India GDP f’cast cut to 6.3%: Morgan Stanley

Morgan Stanley's earlier projection for 2012-13 was of 7 per cent.

Written by Agencies | New Delhi | Published: May 21, 2012 9:51 pm

US-based investment banker Morgan Stanley today cut India’s GDP forecast to 6.3 per cent from its earlier projection of 7 per cent for 2012-13.

“On a financial-year basis,we have reduced our GDP growth estimates to 6.3 per cent and 6.9 per cent in 2012-13 and 2013-14,respectively,from our earlier estimates of 7 per cent and 7.5 per cent,” Morgan Stanley said in a report.

“With policy makers continuing to delay action to address the unsustainable bad mix of growth,we now think that GDP growth is likely to face another leg down. A deeper and longer growth slowdown is up ahead,” it said.

Morgan Stanley said growth slowdown is likely to be more than consensus expects and that the duration of the slowdown will also be longer than earlier estimated.

Speaking on the macro imbalances in the country,it said the current account deficit is at all-time high levels,while inflation is still significantly above the Reserve Bank’s comfort zone.

“We expect the RBI to lower repo rates by a further 100 basis points (cumulative 150 basis points in this cycle) to 7 per cent by March 2013…,” it said.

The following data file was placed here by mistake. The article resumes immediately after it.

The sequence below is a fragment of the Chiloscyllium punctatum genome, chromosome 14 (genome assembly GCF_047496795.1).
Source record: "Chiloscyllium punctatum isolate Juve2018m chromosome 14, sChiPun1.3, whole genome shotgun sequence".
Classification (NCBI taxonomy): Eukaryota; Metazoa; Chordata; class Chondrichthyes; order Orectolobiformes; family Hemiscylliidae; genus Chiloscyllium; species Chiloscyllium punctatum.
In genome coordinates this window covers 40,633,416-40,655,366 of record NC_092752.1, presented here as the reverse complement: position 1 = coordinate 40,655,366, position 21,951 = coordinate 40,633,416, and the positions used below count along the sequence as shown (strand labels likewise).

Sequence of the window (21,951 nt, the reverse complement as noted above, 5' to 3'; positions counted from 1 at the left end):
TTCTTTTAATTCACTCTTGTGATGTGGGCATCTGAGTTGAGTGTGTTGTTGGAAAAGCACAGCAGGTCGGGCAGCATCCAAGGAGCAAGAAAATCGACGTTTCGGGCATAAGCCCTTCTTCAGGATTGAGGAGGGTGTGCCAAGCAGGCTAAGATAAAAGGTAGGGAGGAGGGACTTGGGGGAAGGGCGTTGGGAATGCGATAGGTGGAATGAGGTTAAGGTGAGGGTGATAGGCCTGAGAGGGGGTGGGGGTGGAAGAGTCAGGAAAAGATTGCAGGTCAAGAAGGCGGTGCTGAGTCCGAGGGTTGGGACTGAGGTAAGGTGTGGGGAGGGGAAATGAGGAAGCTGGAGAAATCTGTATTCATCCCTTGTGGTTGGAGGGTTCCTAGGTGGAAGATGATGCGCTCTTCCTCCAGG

However,it would be difficult to lower the cost of capital in the near term as persistent Balance of Payments (BoP) stress means that the RBI will face the impossible trinity of managing the exchange rate and controlling the interest rates when capital flows are volatile,it said.

Concerned over high inflation and falling value of rupee,Planning Commission Deputy Chairman Montek Singh Ahluwalia had recently said it is difficult for India to achieve 7.5 per cent economic growth during the current fiscal.

“The Finance Ministry has said they are hoping for a 7.5 per cent growth this year. That is going to be tough but not impossible,” he had said last week.

He had said while the last quarter did not show robustness,it remains to be seen how growth in the first quarter of the current fiscal will fare.

“It is going to be a slow transition,” he had said,adding that in India “we need to get out of a what looks like a decelerating growth phase … and move to the growth path.”

Economic worries over the past few months like rupee depreciation,high inflation and current account deficit are not helping India,which has been trying to get back on the pre-global crisis growth rates of 8-9 per cent.

The rupee has depreciated by 11 per cent against dollar since March. At the same time,inflation in April rose to 7.23 per cent against 6.89 per cent a month ago.

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